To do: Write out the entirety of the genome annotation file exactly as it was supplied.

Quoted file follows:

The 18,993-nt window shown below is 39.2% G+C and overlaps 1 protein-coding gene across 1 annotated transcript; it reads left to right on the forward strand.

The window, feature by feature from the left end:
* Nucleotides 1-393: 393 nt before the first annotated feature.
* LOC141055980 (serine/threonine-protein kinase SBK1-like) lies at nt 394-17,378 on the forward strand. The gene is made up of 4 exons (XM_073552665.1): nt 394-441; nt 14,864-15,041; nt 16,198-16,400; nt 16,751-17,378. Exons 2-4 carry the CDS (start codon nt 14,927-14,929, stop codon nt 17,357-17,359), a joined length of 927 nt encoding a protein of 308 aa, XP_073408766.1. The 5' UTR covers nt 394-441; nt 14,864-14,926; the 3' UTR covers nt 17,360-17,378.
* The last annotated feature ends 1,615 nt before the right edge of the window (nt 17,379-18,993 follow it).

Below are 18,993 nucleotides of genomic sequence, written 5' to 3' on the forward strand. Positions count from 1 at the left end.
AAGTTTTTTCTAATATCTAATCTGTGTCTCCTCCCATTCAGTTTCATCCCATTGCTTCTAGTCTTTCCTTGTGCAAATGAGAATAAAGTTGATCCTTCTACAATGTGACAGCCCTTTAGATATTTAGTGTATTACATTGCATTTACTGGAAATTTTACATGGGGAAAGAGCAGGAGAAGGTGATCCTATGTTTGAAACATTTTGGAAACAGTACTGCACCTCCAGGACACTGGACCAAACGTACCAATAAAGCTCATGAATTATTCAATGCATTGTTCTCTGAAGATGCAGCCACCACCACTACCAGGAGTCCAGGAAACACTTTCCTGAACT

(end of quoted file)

The 18,993-nt window shown below is 39.2% G+C and overlaps 1 protein-coding gene across 1 annotated transcript; it reads left to right on the forward strand.

The window, feature by feature from the left end:
* Nucleotides 1-393: 393 nt before the first annotated feature.
* LOC141055980 (serine/threonine-protein kinase SBK1-like) lies at nt 394-17,378 on the forward strand. The gene is made up of 4 exons (XM_073552665.1): nt 394-441; nt 14,864-15,041; nt 16,198-16,400; nt 16,751-17,378. Exons 2-4 carry the CDS (start codon nt 14,927-14,929, stop codon nt 17,357-17,359), a joined length of 927 nt encoding a protein of 308 aa, XP_073408766.1. The 5' UTR covers nt 394-441; nt 14,864-14,926; the 3' UTR covers nt 17,360-17,378.
* The last annotated feature ends 1,615 nt before the right edge of the window (nt 17,379-18,993 follow it).

Below are 18,993 nucleotides of genomic sequence, written 5' to 3' on the forward strand. Positions count from 1 at the left end.
AAGTTTTTTCTAATATCTAATCTGTGTCTCCTCCCATTCAGTTTCATCCCATTGCTTCTAGTCTTTCCTTGTGCAAATGAGAATAAAGTTGATCCTTCTACAATGTGACAGCCCTTTAGATATTTAGTGTATTACATTGCATTTACTGGAAATTTTACATGGGGAAAGAGCAGGAGAAGGTGATCCTATGTTTGAAACATTTTGGAAACAGTACTGCACCTCCAGGACACTGGACCAAACGTACCAATAAAGCTCATGAATTATTCAATGCATTGTTCTCTGAAGATGCAGCCACCACCACTACCAGGAGTCCAGGAAACACTTTCCTGAACT